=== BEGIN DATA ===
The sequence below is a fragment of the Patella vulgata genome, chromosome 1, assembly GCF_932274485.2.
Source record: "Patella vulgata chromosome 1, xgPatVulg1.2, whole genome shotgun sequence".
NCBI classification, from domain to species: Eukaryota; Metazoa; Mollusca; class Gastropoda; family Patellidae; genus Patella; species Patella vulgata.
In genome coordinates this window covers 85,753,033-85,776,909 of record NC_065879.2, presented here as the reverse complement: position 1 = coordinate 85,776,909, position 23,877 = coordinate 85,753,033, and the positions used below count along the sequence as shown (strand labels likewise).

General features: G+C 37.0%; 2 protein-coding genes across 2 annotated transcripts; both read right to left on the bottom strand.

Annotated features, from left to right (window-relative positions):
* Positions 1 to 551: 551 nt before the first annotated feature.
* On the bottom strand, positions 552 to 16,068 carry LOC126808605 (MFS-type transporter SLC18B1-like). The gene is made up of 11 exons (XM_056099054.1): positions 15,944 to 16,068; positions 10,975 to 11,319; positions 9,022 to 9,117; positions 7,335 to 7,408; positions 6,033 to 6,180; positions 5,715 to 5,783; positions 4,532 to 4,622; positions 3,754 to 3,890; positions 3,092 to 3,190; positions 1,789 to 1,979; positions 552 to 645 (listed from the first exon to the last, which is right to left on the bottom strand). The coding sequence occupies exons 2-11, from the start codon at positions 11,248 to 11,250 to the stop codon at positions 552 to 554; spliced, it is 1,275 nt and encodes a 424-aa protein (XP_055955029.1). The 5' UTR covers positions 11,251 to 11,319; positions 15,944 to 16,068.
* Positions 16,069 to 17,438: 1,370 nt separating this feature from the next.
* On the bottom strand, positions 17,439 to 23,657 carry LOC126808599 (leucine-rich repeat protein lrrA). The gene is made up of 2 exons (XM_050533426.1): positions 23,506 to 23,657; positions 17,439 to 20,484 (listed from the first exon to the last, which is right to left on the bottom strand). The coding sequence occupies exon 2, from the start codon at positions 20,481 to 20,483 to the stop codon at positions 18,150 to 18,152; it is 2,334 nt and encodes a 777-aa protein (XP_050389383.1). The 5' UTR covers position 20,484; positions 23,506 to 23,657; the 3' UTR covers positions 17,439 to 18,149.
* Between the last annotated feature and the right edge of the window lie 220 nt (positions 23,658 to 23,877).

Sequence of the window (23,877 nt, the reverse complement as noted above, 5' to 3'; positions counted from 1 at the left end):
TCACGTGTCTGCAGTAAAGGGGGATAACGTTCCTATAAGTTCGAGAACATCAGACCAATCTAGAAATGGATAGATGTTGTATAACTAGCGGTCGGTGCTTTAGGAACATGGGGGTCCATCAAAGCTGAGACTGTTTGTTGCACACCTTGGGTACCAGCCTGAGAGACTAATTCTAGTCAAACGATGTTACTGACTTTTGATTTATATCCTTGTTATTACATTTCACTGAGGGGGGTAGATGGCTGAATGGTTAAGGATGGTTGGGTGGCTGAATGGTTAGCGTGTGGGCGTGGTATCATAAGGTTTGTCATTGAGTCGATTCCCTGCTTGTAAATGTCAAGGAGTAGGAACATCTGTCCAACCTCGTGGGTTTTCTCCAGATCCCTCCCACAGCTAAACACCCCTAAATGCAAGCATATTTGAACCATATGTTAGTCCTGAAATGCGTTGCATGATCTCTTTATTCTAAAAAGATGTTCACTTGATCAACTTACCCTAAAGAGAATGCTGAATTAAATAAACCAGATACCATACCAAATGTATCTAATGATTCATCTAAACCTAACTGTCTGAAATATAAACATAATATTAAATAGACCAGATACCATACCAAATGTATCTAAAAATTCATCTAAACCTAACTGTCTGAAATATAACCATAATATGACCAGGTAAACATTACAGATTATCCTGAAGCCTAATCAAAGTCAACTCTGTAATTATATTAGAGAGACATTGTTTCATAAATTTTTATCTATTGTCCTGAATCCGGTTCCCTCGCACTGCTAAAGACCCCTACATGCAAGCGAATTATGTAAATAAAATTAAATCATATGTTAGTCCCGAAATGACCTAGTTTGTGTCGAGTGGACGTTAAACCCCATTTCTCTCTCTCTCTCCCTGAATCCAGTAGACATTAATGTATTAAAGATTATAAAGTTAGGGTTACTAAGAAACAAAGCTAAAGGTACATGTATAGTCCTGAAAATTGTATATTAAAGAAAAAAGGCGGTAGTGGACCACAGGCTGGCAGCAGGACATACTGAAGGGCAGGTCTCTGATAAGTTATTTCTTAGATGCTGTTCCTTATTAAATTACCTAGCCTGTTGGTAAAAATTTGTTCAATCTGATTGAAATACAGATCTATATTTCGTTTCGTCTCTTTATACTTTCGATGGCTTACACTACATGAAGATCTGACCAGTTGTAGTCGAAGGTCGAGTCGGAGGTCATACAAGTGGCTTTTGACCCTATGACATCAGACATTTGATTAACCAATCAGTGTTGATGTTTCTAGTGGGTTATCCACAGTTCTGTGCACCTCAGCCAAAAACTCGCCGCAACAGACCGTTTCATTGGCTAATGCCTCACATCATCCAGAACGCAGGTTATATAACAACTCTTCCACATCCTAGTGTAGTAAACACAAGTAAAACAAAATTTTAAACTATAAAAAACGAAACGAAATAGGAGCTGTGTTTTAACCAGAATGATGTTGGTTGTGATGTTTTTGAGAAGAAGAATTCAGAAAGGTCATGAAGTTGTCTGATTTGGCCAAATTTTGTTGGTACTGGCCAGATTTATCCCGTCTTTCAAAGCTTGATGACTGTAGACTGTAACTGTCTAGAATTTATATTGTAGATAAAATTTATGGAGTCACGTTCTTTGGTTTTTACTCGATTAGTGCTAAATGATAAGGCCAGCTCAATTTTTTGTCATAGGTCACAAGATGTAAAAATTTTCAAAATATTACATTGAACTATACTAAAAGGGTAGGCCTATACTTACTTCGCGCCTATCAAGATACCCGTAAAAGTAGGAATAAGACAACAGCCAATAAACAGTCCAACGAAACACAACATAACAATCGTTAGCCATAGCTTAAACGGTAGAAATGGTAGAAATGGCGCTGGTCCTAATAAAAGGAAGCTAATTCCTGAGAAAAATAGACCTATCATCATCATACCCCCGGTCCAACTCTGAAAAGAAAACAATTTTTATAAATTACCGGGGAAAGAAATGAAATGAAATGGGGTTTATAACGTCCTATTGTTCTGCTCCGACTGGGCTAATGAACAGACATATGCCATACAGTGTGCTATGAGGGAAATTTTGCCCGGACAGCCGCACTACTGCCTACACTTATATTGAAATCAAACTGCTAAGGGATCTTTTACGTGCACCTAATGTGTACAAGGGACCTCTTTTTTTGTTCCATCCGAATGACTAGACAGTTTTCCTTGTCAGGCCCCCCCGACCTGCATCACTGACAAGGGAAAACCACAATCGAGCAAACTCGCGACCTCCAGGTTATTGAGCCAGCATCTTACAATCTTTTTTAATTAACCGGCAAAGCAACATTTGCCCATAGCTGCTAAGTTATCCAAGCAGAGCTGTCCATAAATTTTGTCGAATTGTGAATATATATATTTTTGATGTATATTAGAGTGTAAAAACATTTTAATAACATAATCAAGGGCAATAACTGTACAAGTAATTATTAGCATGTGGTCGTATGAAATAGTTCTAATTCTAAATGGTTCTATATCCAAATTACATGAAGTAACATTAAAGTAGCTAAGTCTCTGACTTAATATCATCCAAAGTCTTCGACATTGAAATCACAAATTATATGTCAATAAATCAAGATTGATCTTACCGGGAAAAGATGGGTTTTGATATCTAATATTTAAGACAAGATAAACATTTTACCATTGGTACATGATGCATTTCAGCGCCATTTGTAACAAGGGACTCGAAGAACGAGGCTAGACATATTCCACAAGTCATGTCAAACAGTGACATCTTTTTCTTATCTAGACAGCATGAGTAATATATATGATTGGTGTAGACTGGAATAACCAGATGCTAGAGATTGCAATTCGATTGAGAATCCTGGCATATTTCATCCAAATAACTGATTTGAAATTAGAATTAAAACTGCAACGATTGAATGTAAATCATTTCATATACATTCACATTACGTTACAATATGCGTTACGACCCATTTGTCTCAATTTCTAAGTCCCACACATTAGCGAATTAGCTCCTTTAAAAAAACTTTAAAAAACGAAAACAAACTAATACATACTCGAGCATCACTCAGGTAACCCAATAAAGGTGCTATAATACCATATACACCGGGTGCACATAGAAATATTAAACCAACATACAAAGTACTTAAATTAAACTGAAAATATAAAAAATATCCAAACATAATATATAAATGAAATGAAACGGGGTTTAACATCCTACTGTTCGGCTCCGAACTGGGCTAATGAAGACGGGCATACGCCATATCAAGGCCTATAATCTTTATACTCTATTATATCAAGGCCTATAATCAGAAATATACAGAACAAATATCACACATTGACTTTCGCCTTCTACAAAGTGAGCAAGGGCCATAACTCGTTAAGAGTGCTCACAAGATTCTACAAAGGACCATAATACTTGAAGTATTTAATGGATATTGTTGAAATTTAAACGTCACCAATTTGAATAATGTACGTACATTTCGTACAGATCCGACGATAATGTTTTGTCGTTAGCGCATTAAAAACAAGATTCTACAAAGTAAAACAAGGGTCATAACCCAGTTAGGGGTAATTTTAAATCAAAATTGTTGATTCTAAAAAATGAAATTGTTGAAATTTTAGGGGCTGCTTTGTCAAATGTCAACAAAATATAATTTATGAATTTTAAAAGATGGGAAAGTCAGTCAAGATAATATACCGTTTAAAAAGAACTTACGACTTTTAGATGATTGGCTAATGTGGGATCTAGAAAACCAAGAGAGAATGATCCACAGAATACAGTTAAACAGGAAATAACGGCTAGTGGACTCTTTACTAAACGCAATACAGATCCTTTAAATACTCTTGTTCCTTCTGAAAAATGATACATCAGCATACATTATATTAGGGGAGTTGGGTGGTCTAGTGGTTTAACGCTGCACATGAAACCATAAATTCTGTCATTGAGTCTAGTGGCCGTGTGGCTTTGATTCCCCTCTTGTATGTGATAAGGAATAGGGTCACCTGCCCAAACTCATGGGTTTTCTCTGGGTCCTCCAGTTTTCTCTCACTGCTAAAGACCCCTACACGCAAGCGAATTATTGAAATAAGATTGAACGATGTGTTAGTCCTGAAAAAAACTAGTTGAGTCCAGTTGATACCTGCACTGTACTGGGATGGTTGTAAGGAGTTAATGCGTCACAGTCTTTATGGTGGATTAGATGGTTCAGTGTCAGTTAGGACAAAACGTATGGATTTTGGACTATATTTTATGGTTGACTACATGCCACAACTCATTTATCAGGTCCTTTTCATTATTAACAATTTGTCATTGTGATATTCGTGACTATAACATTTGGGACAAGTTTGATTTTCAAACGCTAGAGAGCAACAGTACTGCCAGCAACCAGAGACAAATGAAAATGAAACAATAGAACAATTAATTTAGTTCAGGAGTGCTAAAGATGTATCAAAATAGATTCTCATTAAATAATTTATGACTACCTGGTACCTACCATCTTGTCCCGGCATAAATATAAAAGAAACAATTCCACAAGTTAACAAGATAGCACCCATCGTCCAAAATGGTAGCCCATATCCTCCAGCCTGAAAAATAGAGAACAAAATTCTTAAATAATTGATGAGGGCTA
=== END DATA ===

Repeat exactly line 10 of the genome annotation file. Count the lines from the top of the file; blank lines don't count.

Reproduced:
* On the bottom strand, positions 17,439 to 23,657 carry LOC126808599 (leucine-rich repeat protein lrrA). The gene is made up of 2 exons (XM_050533426.1): positions 23,506 to 23,657; positions 17,439 to 20,484 (listed from the first exon to the last, which is right to left on the bottom strand). The coding sequence occupies exon 2, from the start codon at positions 20,481 to 20,483 to the stop codon at positions 18,150 to 18,152; it is 2,334 nt and encodes a 777-aa protein (XP_050389383.1). The 5' UTR covers position 20,484; positions 23,506 to 23,657; the 3' UTR covers positions 17,439 to 18,149.